Nigeria’s naira crisis cannot be resolved by only monetary policies. Complementary fiscal reforms, reducing government expenditure, and growing the nation’s foreign currency reserves are very important.
Dr. Ogho Okiti, the CEO of Think Business Nigeria, has urged the Federal Government of Nigeria to incorporate a fiscal dimension to its effort to attract forex inflows and stabilise the Nigerian currency. Speaking at Think Business Nigeria Monthly Economic Outlook Series at the Capital Club Lagos, he argued that Nigeria’s currency crisis cannot be solved only by monetary policy reforms i.e. just by the Central Bank of Nigeria.
He emphasized that the Nigerian government needs to reduce its expenditure and build its foreign currency reserves. Said otherwise, the country should save more of its forex earnings (from oil exports) and spend less (after converting into naira). According to Dr. Okiti, the gradual accretion of forex savings will build confidence and stimulate the inflow of dollars into the Nigerian economy.
Naira’s Current Woes Same as in 1999
Dr. Okiti said that Nigeria is experiencing a multi-dimensional macroeconomic shock, characterised by rising inflation, consistent fall in living standards, capital flight, and a decline in the (value of the) wealth of all Nigerians.
Okiti, a one-time Chief Economist of BusinessDay and Economist in the Office of the Chief Economic Adviser to the President (under former President Goodluck Jonathan) said that Nigeria has come to the point where no other asset class, neither equity nor real estate, is as safe and attractive as keeping or investing in dollars. He explained to the audience that the dollar is an “asset class” to savers and investors, comparable to buying stocks or land.
Okiti further explained that due to the naira’s rapid depreciation, investors in real estate are better off converting their funds into dollars as the prices of property in Nigeria cannot rise enough to fully accommodate the rate of devaluation. He warned that if not arrested, Nigeria’s macroeconomic instability could morph into the complete collapse of investment and production.
Also Read: How to Stabilize the Naira
Okiti pointed out that Nigeria’s economic woes and the crisis of the naira were worse in 1999, pointing out that President Ahmed Bola Tinubu inherited an economy that was in far better shape than what former President Olusegun Obasanjo inherited in 1999. He reminded the audience that the Nigerian economy was not only in shambles before the 1999 transition to democracy, but Nigeria was also a pariah state. (Inflation under Nigeria’s the military rose to 72.8 % in 1995).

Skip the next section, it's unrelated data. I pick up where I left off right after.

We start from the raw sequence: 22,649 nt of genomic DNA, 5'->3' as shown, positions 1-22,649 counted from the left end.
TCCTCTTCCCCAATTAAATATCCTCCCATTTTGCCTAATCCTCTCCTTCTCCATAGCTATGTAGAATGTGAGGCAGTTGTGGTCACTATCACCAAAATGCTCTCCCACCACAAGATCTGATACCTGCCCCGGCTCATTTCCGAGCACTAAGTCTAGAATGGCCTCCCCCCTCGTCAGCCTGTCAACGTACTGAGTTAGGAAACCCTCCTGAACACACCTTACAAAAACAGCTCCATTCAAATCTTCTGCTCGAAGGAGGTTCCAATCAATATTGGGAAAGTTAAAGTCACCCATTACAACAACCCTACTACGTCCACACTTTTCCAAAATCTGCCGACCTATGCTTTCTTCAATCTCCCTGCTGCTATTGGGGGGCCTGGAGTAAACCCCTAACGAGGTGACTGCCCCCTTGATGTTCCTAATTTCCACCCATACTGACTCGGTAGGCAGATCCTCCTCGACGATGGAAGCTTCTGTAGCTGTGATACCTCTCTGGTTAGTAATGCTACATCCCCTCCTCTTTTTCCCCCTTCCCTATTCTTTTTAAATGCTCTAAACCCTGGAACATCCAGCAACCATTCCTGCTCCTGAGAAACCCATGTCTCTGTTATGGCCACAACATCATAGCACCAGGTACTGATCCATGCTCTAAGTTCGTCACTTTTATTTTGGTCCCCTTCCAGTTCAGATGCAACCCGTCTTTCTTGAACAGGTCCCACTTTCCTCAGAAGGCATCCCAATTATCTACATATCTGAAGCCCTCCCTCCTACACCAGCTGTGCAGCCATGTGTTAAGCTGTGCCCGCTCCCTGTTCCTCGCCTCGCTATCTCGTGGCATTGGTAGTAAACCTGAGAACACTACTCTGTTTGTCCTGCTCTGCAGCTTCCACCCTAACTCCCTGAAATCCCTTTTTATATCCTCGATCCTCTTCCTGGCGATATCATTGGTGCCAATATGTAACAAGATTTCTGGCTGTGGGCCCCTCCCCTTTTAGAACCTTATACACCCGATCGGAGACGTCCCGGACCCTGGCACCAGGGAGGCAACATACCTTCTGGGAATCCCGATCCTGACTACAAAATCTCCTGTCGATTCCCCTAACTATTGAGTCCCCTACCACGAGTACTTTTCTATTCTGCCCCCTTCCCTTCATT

Okiti said former President Obasanjo is unique amongst Nigerian leaders because he was able to listen to his economic advisers, understand, approve, and provide political backing for good economic policy decisions. Obasanjo turned Nigeria’s post-military dictatorship economy around and rescued Nigeria from a currency crisis by resisting the pressure to spend and by accumulating dollars in Nigeria’s foreign currency reserves.
Naira Instability Is More Important Than Infrastructure
Dr. Okiti pointed out that former President Olusegun Obasanjo understood that growing Nigeria’s foreign currency reserves and thus attracting forex inflows and achieving macroeconomic stability was more important than building infrastructure. This is why he resisted the broad-based political pressure to spend more of Nigeria’s oil export revenue. Okiti explained that when a country grows its foreign currency reserves after a period of currency crisis and macroeconomic instability, it quickly restores confidence in its economy and currency and attracts foreign inflows.
He said that Nigerians who have saved about $30 billion in their domiciliary accounts will start to convert the idle savings into investment once they see that the naira stabilises. The economist explained that Nigerians who criticise former President Obasanjo for not investing in infrastructure do not understand that Nigeria under Obasanjo attracted investment which created jobs because of the confidence that he restored in the naira by accumulating reserves.
The Think Business Nigeria CEO explained that nothing can happen in any economy without restoring macroeconomic stability; he noted that no one in Nigeria is discussing jobs now because of the disruptive effects of inflation and the unstable exchange rate. Okiti explained that the first thing that Hong Kong, Malaysia and Indonesia did after the East Asian economic crisis of 1997 was to grow their reserves and that this helped restore macroeconomic economic stability, followed by investment and jobs in a short time.
President Obasanjo’s government left $41 billion in foreign reserves.
The Potential for Economic Growth in Nigeria is Unique
Aissatou Diouf, a General Manager with the French Conglomerate CFAO who had worked in 9 countries in Europe and Africa before her posting to Nigeria, commented that there is huge investor interest in Nigeria but investors are waiting on the sidelines for clearer signs of political commitment to economic reforms. She told the audience of top business executives that Nigeria holds an exceptional attraction for global investors because of the potential to unleash “exponential economic growth” that far outstrips the potential of peer economies.